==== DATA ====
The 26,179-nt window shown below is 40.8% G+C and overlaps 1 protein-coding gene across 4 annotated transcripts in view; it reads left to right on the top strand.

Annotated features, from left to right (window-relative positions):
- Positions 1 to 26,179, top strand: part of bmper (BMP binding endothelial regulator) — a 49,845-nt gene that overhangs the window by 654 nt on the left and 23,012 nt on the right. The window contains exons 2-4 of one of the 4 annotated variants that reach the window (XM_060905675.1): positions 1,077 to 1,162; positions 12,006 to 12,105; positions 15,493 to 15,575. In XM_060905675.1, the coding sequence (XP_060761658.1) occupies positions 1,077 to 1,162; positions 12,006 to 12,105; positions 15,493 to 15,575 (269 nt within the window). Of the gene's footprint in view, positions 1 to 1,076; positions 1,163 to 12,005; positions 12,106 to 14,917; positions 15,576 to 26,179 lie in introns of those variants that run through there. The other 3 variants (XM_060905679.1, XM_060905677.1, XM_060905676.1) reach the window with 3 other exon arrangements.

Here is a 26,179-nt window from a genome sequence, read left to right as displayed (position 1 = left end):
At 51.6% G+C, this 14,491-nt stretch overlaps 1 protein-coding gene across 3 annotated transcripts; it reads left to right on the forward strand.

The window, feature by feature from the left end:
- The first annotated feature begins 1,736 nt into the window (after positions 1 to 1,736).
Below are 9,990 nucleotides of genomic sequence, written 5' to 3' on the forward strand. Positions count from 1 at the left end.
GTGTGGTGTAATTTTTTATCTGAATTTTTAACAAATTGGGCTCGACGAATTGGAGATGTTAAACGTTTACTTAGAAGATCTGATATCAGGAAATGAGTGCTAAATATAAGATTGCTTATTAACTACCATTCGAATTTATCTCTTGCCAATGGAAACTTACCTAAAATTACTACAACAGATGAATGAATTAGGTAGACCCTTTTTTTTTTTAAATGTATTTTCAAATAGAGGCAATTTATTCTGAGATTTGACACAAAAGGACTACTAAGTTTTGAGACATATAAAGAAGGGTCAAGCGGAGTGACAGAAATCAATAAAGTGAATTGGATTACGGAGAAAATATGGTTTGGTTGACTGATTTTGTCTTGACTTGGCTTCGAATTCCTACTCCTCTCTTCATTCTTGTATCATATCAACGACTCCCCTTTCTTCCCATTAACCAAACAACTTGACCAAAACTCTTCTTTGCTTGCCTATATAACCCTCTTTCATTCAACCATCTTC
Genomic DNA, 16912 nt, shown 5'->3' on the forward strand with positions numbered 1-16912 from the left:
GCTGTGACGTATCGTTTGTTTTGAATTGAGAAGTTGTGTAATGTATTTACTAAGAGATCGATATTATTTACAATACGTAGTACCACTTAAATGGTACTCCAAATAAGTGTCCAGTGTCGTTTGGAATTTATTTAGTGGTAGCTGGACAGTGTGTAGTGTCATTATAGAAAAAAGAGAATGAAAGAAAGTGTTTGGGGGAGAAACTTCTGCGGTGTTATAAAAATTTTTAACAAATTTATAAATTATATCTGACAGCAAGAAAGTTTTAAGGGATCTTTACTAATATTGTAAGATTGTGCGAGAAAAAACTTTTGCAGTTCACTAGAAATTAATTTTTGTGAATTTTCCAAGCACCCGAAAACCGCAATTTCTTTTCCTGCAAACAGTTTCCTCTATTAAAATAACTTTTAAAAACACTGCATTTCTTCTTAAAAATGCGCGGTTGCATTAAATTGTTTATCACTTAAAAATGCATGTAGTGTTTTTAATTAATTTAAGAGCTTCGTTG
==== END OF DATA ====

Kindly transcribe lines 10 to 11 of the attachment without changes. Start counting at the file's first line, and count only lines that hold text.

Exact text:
Genomic DNA, 16912 nt, shown 5'->3' on the forward strand with positions numbered 1-16912 from the left:
GCTGTGACGTATCGTTTGTTTTGAATTGAGAAGTTGTGTAATGTATTTACTAAGAGATCGATATTATTTACAATACGTAGTACCACTTAAATGGTACTCCAAATAAGTGTCCAGTGTCGTTTGGAATTTATTTAGTGGTAGCTGGACAGTGTGTAGTGTCATTATAGAAAAAAGAGAATGAAAGAAAGTGTTTGGGGGAGAAACTTCTGCGGTGTTATAAAAATTTTTAACAAATTTATAAATTATATCTGACAGCAAGAAAGTTTTAAGGGATCTTTACTAATATTGTAAGATTGTGCGAGAAAAAACTTTTGCAGTTCACTAGAAATTAATTTTTGTGAATTTTCCAAGCACCCGAAAACCGCAATTTCTTTTCCTGCAAACAGTTTCCTCTATTAAAATAACTTTTAAAAACACTGCATTTCTTCTTAAAAATGCGCGGTTGCATTAAATTGTTTATCACTTAAAAATGCATGTAGTGTTTTTAATTAATTTAAGAGCTTCGTTG